If I have any regret around what has unfolded here, it is that I have not been able to write about these issues. I was silenced early on by repeated threats of legal and police action for something I did not do. I’ve barely felt well enough to get my real work done, let alone work up sufficient outrage over being asked to apologize for my choice in friends, which, for the record, I do not.
She’s obviously not recanted and it is the court’s judgment that she be returned to the stocks, and from thence to the dunking stool.
In comments on an unrelated post, Shelley offers a flipTheBird widget. I would very much like a “Flip the Bird” widget. I could use it to fill the space others might dedicate to a “Bloggers Code of Conduct” badge. I don’t think I’m making too little of this. Rather, I stand with Ronni Bennett on this as she says,
The key, however, is that those codes and rules are personal to each bloggerâ€™s sensibilities, not imposed by an outside â€œauthorityâ€ handing out â€œapprovedâ€ badges linking to a set of rules based on one or a few peopleâ€™s judgment of what is acceptable speech.
And if that badge idea takes hold, then are those who, like me, stand as First Amendment absolutists against imposed standards of speech to have their blogs labeled â€“ as Tim Oâ€™Reilly suggests – â€œdangerous territoryâ€? One personâ€™s insult is anotherâ€™s satire. What constitutes foul language is highly individual, as is what is nasty.
Censorship is a treacherous undertaking. Once imposed, it doesnâ€™t take much to go from banning individual words to opinion, books and soon, ideas. And then it has arrived at groupthink.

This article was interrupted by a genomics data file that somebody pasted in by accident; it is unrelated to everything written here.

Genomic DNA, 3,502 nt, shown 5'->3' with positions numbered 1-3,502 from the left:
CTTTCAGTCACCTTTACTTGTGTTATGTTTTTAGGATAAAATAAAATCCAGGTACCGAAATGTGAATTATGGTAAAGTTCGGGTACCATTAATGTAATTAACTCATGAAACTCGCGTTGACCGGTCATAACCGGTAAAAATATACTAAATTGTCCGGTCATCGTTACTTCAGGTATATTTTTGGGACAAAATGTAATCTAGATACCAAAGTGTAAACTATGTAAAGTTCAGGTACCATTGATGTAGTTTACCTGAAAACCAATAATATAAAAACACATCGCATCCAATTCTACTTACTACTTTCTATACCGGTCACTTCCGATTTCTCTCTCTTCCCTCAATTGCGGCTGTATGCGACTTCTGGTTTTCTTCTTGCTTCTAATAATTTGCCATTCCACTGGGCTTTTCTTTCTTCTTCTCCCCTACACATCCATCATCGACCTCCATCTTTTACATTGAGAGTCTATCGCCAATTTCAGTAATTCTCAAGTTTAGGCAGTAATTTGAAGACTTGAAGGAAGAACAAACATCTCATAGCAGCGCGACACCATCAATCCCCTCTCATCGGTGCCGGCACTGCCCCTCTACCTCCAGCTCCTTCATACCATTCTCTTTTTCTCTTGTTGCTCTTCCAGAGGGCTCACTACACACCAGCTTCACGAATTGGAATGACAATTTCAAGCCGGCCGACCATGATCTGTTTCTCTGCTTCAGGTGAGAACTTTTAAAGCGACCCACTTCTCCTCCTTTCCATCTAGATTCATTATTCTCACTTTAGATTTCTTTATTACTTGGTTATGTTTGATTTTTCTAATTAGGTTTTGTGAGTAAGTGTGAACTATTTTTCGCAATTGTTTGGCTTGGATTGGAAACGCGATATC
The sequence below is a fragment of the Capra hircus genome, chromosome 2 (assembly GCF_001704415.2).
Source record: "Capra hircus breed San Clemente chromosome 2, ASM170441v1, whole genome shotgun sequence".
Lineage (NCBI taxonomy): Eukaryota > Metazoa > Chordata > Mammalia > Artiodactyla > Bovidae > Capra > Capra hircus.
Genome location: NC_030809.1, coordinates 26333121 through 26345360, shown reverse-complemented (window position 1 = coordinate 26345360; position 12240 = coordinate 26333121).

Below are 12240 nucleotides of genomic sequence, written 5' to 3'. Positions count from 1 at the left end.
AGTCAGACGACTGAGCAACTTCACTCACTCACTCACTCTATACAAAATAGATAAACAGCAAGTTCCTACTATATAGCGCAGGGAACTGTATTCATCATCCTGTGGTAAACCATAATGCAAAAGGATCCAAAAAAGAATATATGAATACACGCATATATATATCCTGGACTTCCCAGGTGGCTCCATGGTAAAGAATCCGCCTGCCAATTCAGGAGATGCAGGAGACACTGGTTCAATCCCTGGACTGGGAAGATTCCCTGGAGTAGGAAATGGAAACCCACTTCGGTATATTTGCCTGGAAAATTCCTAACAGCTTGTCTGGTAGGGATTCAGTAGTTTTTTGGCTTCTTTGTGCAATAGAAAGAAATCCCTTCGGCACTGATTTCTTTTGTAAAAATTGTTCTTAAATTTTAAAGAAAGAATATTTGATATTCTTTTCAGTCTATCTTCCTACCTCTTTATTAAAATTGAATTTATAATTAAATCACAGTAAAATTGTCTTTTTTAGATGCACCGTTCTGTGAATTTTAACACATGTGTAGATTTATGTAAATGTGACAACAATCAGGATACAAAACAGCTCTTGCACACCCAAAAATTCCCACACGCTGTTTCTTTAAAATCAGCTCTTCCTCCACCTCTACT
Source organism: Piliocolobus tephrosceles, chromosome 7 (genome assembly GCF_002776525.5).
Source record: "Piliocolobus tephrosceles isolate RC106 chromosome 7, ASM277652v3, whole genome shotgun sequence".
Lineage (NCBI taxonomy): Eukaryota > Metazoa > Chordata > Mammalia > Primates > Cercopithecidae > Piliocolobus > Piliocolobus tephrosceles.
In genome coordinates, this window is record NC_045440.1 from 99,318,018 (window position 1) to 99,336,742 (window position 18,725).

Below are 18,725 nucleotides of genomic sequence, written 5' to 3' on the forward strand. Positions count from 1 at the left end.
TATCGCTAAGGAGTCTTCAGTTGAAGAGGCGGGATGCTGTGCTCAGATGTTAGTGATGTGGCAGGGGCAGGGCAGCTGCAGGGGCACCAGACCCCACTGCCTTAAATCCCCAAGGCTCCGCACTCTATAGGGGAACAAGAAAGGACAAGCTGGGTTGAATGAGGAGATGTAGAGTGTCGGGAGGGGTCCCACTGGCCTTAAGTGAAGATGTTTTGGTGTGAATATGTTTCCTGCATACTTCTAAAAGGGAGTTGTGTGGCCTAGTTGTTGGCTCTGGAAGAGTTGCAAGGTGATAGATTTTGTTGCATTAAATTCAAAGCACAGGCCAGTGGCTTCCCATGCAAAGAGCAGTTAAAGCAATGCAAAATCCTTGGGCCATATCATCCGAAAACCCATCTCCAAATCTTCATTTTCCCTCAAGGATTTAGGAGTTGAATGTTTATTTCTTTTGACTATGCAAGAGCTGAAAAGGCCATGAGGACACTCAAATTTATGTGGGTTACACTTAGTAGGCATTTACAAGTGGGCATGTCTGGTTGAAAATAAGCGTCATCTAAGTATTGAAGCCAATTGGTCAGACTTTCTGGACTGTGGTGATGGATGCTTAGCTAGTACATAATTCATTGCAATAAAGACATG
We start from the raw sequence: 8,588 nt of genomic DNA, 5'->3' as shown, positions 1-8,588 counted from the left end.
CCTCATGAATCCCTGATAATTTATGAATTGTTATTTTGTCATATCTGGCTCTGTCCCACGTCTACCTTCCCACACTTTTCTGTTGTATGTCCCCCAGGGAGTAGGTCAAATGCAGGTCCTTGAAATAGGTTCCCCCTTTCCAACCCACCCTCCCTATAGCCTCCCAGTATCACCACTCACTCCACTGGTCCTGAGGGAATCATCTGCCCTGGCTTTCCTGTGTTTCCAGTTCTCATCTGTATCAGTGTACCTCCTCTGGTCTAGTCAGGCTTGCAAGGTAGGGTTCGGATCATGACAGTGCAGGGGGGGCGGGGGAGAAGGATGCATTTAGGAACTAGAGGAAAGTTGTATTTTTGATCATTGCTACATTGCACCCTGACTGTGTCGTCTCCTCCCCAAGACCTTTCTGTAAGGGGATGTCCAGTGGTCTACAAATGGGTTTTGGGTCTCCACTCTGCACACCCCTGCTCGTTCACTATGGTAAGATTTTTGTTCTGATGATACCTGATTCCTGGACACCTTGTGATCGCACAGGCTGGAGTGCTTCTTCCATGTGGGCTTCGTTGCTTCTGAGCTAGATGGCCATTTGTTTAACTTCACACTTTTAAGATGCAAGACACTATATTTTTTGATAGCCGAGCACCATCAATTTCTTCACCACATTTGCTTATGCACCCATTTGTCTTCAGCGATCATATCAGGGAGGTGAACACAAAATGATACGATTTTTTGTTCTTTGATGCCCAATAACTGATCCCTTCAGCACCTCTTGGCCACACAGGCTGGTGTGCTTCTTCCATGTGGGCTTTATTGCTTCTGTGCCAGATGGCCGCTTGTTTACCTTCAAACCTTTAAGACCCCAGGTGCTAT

At MeanKids.org the need for publishing/editorial control was demonstrated to me quite clearly. The intention was satire and criticism, but in some cases the product was no more than insult. There are ways to handle this without censorship. A splash page with disclaimer comes to mind. A central clearing point for a group publication makes sense, an editor with powers to select and edit content from posts and from comments. These are just ideas, and others may have better ideas or a willingness to risk crossing legal boundaries in pursuit of free speech. Frank Zappa, Lenny Bruce, Paul Krassner, and George Carlin are a few of the people who have been willing to say “fuck yourself” to external censors.Â And they each paid a price for their principles.Â Satire and free speech are not cheap.
From January through March of this year a complex set of circumstances unfolded. During this period some real emotional damage was done, people were hurt. The power of words and graphic images was underscored and the power of the mob was set loose in reaction. I intend to do my best to work with the lessons I learned from these events and to share my perspective on what really happened. By the time I get that posted, I’m sure the blogosphere will have moved on to a fascination with the latest YouTube video of a two legged dog on a skateboard. CNN has covered it now, and we know that America’s finest news gatherers are able to do more in less than four minutes on early morning TV than the assembled blogosphere can do from all the laptops in the land.
On the other hand: I feel sorry for Kathy having been called a â€œcute kittyâ€ on international news TV. Although she wonâ€™t get thousands of messages decrying this form of misogyny, the media digesters did not blaze any new bold paths in egalitarian journalism when they compared an endangered woman to a small, fuzzy, defenseless feline. No, itâ€™s not as bad as a death threat â€” but if weâ€™re going to open the topic of malignant effects on women, we should speak clearly and directly about androcentric condescension and â€œprotection.â€